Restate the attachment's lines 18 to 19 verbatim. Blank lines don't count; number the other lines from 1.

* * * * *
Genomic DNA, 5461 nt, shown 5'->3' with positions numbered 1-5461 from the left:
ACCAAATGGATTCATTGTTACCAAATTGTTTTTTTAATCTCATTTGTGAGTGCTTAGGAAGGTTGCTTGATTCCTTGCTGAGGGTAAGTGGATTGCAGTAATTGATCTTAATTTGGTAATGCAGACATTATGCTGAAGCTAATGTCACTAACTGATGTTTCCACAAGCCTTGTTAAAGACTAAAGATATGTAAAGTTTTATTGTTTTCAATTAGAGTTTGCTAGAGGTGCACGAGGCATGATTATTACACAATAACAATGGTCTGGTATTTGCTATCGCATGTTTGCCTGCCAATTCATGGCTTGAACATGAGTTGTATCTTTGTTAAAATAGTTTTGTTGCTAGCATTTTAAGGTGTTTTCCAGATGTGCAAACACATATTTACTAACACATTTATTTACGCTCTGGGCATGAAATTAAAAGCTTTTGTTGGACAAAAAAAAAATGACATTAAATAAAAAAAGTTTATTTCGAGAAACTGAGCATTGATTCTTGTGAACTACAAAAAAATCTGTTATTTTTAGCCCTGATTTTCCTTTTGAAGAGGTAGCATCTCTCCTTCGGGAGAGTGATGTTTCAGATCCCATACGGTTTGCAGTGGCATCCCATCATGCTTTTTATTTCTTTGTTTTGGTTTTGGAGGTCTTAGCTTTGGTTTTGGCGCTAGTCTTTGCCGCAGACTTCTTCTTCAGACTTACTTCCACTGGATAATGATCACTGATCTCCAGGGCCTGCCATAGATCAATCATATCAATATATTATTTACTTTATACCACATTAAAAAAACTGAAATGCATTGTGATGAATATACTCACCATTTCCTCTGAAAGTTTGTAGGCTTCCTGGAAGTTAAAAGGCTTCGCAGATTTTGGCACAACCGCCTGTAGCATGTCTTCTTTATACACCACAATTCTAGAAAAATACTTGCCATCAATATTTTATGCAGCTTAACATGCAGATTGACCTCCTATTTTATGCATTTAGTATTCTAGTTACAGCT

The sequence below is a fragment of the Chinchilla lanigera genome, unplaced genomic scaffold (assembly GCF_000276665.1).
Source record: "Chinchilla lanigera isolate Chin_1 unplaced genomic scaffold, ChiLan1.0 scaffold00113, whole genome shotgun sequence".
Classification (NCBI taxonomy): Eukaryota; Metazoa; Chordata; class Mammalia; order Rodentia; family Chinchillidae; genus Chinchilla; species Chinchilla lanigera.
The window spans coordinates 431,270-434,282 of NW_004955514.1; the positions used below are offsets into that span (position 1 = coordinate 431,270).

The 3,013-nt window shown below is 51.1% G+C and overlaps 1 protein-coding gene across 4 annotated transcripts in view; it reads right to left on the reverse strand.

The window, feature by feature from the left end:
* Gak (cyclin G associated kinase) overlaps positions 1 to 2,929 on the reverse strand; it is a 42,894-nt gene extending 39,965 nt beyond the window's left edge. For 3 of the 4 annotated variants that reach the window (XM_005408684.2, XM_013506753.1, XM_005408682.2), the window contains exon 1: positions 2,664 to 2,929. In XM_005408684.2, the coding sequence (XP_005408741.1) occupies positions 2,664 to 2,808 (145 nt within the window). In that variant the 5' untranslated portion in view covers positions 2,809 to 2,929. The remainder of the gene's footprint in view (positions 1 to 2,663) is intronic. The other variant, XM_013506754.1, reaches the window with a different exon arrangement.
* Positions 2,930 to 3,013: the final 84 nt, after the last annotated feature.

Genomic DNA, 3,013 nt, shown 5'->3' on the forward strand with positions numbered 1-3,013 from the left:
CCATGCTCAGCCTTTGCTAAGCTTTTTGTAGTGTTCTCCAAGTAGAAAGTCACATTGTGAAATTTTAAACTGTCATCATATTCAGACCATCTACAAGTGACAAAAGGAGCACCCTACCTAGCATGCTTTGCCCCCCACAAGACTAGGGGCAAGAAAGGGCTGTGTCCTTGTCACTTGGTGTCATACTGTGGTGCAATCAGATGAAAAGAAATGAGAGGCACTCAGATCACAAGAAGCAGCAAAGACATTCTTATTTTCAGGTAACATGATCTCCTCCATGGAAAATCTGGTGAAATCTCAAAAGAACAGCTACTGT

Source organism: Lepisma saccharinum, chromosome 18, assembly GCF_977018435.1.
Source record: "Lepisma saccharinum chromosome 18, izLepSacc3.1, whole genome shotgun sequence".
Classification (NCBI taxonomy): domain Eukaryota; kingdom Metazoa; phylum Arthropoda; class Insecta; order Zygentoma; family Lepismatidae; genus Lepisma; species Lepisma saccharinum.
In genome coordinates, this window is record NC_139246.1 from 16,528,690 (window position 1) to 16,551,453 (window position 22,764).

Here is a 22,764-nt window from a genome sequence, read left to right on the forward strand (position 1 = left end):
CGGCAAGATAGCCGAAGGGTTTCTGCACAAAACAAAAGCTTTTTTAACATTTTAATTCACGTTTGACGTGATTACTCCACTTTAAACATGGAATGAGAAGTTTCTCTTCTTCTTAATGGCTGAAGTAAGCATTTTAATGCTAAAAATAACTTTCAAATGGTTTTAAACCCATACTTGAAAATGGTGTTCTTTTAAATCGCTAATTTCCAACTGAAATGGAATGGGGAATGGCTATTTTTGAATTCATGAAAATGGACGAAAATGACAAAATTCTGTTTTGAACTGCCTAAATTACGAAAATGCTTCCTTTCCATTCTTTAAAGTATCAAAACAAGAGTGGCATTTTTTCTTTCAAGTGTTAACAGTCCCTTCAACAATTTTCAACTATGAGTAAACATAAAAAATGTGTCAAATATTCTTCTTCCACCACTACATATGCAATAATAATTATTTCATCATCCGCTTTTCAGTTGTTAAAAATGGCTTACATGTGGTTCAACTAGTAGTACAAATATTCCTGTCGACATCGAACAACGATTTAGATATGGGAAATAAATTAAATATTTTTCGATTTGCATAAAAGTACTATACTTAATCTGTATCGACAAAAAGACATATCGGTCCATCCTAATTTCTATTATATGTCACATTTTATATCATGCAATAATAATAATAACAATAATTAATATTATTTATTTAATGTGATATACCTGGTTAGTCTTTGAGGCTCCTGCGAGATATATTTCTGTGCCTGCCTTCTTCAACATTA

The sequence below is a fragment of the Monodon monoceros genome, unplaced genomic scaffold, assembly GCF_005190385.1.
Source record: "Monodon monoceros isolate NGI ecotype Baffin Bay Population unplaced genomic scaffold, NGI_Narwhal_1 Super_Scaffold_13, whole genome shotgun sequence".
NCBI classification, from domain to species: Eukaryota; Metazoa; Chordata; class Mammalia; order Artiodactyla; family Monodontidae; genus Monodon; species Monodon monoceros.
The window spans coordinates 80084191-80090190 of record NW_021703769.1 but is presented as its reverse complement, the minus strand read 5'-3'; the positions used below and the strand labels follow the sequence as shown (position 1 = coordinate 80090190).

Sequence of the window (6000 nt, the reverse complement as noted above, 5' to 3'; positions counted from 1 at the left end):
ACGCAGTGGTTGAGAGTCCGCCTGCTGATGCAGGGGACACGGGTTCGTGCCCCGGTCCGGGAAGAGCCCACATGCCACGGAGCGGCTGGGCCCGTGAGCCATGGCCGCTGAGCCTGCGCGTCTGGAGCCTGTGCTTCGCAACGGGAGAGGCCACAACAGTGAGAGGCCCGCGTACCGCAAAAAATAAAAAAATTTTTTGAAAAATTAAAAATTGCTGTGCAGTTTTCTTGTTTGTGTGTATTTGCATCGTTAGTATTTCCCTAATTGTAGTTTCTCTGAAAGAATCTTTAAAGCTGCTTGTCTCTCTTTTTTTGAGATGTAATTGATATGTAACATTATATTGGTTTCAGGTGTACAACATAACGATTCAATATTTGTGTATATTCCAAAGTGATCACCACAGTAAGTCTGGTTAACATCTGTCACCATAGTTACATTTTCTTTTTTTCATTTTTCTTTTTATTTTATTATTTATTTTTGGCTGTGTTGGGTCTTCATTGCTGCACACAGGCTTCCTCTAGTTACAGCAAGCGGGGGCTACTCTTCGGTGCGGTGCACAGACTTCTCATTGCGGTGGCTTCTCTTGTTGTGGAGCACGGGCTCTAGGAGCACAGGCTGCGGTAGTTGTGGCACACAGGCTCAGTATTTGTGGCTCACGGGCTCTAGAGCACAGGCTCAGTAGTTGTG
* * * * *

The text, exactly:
CGGCAAGATAGCCGAAGGGTTTCTGCACAAAACAAAAGCTTTTTTAACATTTTAATTCACGTTTGACGTGATTACTCCACTTTAAACATGGAATGAGAAGTTTCTCTTCTTCTTAATGGCTGAAGTAAGCATTTTAATGCTAAAAATAACTTTCAAATGGTTTTAAACCCATACTTGAAAATGGTGTTCTTTTAAATCGCTAATTTCCAACTGAAATGGAATGGGGAATGGCTATTTTTGAATTCATGAAAATGGACGAAAATGACAAAATTCTGTTTTGAACTGCCTAAATTACGAAAATGCTTCCTTTCCATTCTTTAAAGTATCAAAACAAGAGTGGCATTTTTTCTTTCAAGTGTTAACAGTCCCTTCAACAATTTTCAACTATGAGTAAACATAAAAAATGTGTCAAATATTCTTCTTCCACCACTACATATGCAATAATAATTATTTCATCATCCGCTTTTCAGTTGTTAAAAATGGCTTACATGTGGTTCAACTAGTAGTACAAATATTCCTGTCGACATCGAACAACGATTTAGATATGGGAAATAAATTAAATATTTTTCGATTTGCATAAAAGTACTATACTTAATCTGTATCGACAAAAAGACATATCGGTCCATCCTAATTTCTATTATATGTCACATTTTATATCATGCAATAATAATAATAACAATAATTAATATTATTTATTTAATGTGATATACCTGGTTAGTCTTTGAGGCTCCTGCGAGATATATTTCTGTGCCTGCCTTCTTCAACATTA

The sequence below is a fragment of the Monodon monoceros genome, unplaced genomic scaffold, assembly GCF_005190385.1.